issue 44: September - October 2004 

 | author bio

Des Dillon

Note: A Scottish "close" is an entrance to a tenement building that leads out into the area at the back, rather like a tunnel.

Although my son Joe lives in a rough area he’s never really been a ned. He’s more your Goth or Mosher or whatever them kids in black call themselves. White make-up and mangled music. Skateboards and scooters. He’s managed to dodge all the things that hit me square in the face when I was a teenager. I suppose he lives in a different town from the one I live in. When I walk along the main street I see back-stabbers and danger. He sees potential new birds and computer geek pals. Maybe that’s what they mean by parallel universes.

I remember what it was – we were going to buy Bruce Springsteen’s Greatest Hits. I was trying to turn Joe on to The Boss. He never knew me the first ten years of his life and I was always making up for that. He was nineteen at the time, Joe, big and gangly but despite being a Goth he was open to any kind of music. I’d already got him into Leonard Cohen and I thought he’d appreciate The Boss. I seen Jimmy The Hoover in the distance and nudged Joe.

– See him, Joe – he was the best shoplifter in the town. Jimmy The Hoover’s his name.

It was no exaggeration. Jimmy The Hoover had been banned out every shop of note by the time he was eleven. When he was twelve the Callons would drive him all over Scotland to do his thing. They had him on fifty-fifty. He was famous for it.

– He’d walk in, Joe, I said, and shoom! Hoover stuff up his sleeves. Watches, Sony Walkmans, toasters, kettles, videos, tellys and couches.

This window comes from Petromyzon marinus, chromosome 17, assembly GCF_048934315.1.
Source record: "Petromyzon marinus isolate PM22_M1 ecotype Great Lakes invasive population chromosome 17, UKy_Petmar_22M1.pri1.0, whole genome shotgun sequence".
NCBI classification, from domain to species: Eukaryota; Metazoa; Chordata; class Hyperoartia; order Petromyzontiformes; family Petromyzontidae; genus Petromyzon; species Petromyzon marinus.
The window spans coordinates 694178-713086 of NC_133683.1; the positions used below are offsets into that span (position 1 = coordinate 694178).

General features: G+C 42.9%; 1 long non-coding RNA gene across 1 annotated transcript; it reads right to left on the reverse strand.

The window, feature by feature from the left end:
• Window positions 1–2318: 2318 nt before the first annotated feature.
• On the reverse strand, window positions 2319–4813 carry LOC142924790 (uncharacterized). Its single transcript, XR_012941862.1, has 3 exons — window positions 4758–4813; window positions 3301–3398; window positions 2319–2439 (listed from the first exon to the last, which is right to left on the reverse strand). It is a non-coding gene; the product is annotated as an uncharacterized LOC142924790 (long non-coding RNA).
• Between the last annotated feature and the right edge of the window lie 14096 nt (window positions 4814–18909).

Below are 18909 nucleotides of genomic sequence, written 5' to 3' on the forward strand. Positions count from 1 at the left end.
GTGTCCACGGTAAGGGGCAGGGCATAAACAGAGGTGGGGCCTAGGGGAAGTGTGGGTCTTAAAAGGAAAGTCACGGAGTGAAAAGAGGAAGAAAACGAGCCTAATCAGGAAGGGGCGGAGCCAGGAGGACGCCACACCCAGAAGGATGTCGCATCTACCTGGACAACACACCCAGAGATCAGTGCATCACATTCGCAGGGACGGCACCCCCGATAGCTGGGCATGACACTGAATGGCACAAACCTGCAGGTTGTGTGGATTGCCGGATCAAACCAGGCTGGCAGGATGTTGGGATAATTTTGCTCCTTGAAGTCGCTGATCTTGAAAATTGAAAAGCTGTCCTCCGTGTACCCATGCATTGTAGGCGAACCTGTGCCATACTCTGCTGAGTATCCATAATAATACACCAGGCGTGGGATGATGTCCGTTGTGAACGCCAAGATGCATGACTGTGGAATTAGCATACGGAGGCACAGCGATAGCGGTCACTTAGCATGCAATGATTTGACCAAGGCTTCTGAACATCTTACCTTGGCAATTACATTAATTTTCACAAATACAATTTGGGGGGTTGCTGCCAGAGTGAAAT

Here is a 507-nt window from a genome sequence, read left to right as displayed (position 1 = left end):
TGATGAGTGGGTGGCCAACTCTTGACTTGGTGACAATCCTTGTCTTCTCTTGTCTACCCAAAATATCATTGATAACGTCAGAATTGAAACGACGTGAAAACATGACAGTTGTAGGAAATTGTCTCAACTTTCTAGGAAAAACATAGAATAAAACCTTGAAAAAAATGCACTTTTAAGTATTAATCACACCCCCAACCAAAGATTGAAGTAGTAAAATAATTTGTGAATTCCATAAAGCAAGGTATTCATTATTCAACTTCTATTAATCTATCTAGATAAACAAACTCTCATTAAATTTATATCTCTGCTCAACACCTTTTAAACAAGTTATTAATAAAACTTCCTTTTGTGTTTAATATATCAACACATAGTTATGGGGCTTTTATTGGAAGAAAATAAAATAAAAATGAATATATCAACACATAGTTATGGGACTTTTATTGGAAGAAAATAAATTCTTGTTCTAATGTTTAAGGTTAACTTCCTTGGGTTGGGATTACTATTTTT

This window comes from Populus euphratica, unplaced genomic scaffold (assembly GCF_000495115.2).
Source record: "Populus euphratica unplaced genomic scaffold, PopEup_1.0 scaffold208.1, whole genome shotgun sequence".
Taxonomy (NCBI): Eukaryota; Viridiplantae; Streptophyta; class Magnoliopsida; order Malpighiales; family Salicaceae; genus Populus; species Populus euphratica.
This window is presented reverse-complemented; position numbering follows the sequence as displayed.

Joe laughed. As far as I knew Jimmy was two years sober in Alcoholics Anonymous – a changed man. I shouted him over.

– Jimmy!

That’s when I seen he was steaming. He was two steps forward, another one forward for good luck and one to the side. Any side. A carrier bag in each hand pulling his arms down like anchors. The bus swerved up onto the kerb to miss Jimmy as he staggered across to me and Joe. The bags swung out and hit me on the legs before his Buckfast breath enveloped us and his big red face shuffled its features. I realised I could’ve got away cos he was only beginning to recognise me.

– Aww! All right big fullah, he says so the whole main street turns round.

– I heard you were off the drink Jimmy? At the meetings?

He gave me a face between apology and defeat. Offered me a can of Super. But I was still off it. Fourteen years all in. But I didn’t want to rub it in or put Jimmy down. He offered one to Joe. Joe just screwed his face up politely. I was trying to make some quick small talk and get away.

– They’re doing Bruce Springsteen’s Greatest Hits at five ninety-nine in Woolies, I said.

note.gif (119 bytes)Born down in a dead man’s town, sang Jimmy. Loud. – First kick I took is when I hit the grou – ound. End up like a dog that’s been beat too much…

My body was leaning away from him in case he got to the chorus. But he stopped abruptly. He’d finally worked out who I was cos he shouted out,

– Stevie!! Your David’s up the chinkee’s close.

I looked at him with a big what? on my face.

– David an his bird. This is our cargo. They’re up the chinkee’s close.

Shit! If I don’t go up and see him Jimmy’ll say – seen your Stevie and his son on the main street. David’ll ask if he told me he was there. Jimmy’ll say aye and I’ll be all the cunts. If I do go up I’ll be in the lion’s den. Anything can happen up closes. Then I thought – ach! For all it’ll be anyhow? A minute or two chewing the fat with my young brother. How hard could that be?